What Is Glycemic Index

As expected, the level of circulating glucose increases after eating a carbohydrate-containing meal. But to what level, and will different foods having the same amount of carbohydrate result in the same increase in blood glucose? This kind of information surely would be of interest to many people, especially those managing their blood glucose levels (such as in diabetes).

As shown in Figure 4.4, the level of glucose circulating in the blood increases after eating or drinking a carbohydrate-containing food or beverage and then is reduced back toward the normal fasting level. This response is often referred to as a glucose tolerance curve and it can be used to assess how well a person's body is able to take glucose out of the blood and use it for energy and to build stores.

Since different foods will produce different glucose tolerance curve patterns, scientists developed the glycemic index. Simply put, glycemic index is a measure of the power of carbohydrate-containing foods to raise blood glucose levels after being eaten or drunk. In addition to people managing their blood glucose levels, glycemic index has become popular for many people trying to lose weight which will be discussed this in more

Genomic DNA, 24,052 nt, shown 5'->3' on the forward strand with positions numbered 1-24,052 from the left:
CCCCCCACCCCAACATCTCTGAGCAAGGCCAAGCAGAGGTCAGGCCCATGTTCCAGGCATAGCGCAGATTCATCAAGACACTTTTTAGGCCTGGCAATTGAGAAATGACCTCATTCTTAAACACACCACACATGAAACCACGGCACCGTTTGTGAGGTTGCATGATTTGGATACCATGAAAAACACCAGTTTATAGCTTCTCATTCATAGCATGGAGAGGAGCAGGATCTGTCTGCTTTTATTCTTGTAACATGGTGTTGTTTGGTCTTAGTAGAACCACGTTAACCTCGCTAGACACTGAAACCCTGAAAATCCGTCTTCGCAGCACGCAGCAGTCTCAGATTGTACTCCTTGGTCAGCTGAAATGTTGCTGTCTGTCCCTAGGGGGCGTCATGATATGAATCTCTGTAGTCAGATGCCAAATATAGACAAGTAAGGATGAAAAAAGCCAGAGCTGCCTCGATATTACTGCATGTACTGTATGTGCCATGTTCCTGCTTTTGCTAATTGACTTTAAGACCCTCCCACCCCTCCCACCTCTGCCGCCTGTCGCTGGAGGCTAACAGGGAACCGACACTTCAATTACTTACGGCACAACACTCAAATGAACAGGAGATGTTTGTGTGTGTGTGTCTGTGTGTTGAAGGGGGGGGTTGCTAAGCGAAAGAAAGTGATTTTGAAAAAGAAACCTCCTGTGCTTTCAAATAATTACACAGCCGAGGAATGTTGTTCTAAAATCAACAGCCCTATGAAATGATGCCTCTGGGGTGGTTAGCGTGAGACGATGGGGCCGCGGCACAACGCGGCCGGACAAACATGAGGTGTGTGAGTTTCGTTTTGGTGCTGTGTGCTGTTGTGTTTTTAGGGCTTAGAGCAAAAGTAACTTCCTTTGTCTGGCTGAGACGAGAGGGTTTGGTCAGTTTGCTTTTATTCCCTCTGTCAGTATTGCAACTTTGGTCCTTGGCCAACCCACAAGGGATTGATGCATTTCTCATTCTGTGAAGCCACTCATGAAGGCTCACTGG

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Figure 4.4 Glucose levels during an oral glucose tolerance test (OGTT). Two fasting people were provided with 75 grams of glucose and their blood glucose was measured every 30 minutes for 4 hours. Note that even after 4 hours the blood glucose level of the intolerant individual is still elevated.

detail in Chapter 11. See Table 4.4 for standard levels for glycemic index and load.

Glycemic index is a measure of a food's ability to raise the level of blood glucose.

For a long time it was assumed that because starch was more structurally complex than simpler sugars, starchy foods would be digested more slowly and therefore absorbed more slowly and evenly after a meal. On the other hand, foods containing simpler sugars (for example, soda and candy) would be digested and absorbed more rapidly, leading to a faster and greater rise in blood glucose. However, the relationship between different foods and blood glucose turned out to be more complex, which is why the determination of glycemic index for individual foods has been helpful.

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